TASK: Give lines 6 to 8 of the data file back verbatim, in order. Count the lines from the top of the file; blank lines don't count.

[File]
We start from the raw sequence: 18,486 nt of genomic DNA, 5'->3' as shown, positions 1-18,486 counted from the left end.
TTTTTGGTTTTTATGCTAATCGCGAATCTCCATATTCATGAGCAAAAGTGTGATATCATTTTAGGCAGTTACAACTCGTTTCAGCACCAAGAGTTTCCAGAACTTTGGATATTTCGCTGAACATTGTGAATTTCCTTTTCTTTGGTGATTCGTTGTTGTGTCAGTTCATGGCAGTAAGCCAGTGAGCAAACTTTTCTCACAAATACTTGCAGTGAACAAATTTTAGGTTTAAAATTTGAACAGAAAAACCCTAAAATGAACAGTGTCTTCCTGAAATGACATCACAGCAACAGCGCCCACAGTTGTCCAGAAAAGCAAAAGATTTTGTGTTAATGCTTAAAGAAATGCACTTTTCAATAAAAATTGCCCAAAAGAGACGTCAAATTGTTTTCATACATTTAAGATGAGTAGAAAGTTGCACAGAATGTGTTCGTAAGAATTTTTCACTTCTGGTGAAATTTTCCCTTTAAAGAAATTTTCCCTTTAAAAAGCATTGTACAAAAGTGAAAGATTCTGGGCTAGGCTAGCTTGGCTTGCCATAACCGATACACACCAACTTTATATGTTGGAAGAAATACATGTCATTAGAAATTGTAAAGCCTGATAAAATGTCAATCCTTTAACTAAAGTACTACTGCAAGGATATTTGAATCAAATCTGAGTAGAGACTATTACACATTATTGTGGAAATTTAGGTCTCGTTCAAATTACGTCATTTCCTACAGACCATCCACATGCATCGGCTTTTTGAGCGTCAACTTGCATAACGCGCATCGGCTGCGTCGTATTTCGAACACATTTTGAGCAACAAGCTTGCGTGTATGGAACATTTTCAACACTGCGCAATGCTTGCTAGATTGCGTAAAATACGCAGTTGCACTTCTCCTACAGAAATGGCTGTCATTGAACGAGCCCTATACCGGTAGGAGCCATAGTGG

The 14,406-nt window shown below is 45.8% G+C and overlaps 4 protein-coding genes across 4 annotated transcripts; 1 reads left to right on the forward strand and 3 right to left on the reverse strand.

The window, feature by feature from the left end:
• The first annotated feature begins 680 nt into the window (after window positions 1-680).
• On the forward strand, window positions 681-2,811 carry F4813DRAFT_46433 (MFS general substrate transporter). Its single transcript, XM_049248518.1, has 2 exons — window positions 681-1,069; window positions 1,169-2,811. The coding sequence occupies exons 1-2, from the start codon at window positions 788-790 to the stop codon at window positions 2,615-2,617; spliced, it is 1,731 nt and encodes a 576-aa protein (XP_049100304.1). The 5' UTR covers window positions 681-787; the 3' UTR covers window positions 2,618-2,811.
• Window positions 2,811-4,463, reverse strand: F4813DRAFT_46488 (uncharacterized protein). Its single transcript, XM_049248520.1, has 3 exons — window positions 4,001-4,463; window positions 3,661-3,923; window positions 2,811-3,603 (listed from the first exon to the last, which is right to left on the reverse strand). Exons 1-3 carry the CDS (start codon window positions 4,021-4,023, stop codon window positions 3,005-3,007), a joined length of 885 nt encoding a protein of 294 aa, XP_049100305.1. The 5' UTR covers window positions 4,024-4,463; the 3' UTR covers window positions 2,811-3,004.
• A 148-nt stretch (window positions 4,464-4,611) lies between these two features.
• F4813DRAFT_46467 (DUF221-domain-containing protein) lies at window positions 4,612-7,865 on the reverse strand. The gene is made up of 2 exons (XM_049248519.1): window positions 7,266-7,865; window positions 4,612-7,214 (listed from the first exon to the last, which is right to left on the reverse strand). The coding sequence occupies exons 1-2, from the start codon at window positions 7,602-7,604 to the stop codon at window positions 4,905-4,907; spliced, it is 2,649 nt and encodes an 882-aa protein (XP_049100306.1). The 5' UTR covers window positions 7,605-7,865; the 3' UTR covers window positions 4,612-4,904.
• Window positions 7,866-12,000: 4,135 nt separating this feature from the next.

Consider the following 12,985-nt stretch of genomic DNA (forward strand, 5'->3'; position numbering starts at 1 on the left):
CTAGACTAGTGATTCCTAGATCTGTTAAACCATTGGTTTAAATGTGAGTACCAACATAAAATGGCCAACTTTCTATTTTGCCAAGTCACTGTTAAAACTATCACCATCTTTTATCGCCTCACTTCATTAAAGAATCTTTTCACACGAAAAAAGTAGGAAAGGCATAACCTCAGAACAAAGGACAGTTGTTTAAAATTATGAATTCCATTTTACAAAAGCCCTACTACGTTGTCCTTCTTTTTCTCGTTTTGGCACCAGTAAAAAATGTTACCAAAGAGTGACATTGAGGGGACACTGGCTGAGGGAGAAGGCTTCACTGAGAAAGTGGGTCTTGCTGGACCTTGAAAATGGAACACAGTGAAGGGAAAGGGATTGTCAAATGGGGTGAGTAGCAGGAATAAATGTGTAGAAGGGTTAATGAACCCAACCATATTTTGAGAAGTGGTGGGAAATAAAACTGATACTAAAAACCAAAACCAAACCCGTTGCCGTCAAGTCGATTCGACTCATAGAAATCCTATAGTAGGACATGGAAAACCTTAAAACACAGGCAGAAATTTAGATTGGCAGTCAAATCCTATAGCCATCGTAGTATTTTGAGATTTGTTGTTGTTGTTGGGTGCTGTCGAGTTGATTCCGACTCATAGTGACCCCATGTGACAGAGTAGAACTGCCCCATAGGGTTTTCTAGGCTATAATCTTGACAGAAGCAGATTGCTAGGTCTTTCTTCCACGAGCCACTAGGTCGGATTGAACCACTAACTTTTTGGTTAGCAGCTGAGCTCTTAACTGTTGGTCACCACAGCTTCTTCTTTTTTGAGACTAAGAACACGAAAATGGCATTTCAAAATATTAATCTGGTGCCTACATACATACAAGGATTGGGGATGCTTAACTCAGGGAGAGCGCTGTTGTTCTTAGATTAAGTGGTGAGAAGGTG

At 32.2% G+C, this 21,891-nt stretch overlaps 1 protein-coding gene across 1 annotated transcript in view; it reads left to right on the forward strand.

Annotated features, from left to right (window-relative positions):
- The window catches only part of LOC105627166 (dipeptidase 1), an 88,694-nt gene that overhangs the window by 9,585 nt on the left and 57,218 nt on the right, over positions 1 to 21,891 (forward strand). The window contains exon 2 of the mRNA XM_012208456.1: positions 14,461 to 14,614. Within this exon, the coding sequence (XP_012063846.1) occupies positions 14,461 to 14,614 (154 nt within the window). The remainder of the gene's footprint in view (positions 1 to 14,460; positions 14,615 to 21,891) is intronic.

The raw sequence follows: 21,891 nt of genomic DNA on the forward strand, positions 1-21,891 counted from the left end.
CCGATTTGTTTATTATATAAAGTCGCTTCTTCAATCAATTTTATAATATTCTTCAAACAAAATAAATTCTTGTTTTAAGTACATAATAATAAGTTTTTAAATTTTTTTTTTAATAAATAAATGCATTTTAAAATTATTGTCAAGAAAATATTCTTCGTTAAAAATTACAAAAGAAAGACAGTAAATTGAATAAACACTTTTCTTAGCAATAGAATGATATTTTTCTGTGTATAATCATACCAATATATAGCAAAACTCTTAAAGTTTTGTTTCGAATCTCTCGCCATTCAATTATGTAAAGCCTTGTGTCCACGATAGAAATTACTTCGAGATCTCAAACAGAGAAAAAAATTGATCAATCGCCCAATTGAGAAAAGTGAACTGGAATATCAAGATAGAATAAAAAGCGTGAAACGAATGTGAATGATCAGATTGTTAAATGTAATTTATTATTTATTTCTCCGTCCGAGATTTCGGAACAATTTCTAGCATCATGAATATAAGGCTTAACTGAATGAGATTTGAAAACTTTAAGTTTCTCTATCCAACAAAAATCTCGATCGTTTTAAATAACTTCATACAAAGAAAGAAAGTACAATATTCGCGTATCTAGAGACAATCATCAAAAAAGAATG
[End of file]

• On the forward strand, window positions 681-2,811 carry F4813DRAFT_46433 (MFS general substrate transporter). Its single transcript, XM_049248518.1, has 2 exons — window positions 681-1,069; window positions 1,169-2,811. The coding sequence occupies exons 1-2, from the start codon at window positions 788-790 to the stop codon at window positions 2,615-2,617; spliced, it is 1,731 nt and encodes a 576-aa protein (XP_049100304.1). The 5' UTR covers window positions 681-787; the 3' UTR covers window positions 2,618-2,811.
• Window positions 2,811-4,463, reverse strand: F4813DRAFT_46488 (uncharacterized protein). Its single transcript, XM_049248520.1, has 3 exons — window positions 4,001-4,463; window positions 3,661-3,923; window positions 2,811-3,603 (listed from the first exon to the last, which is right to left on the reverse strand). Exons 1-3 carry the CDS (start codon window positions 4,021-4,023, stop codon window positions 3,005-3,007), a joined length of 885 nt encoding a protein of 294 aa, XP_049100305.1. The 5' UTR covers window positions 4,024-4,463; the 3' UTR covers window positions 2,811-3,004.
• A 148-nt stretch (window positions 4,464-4,611) lies between these two features.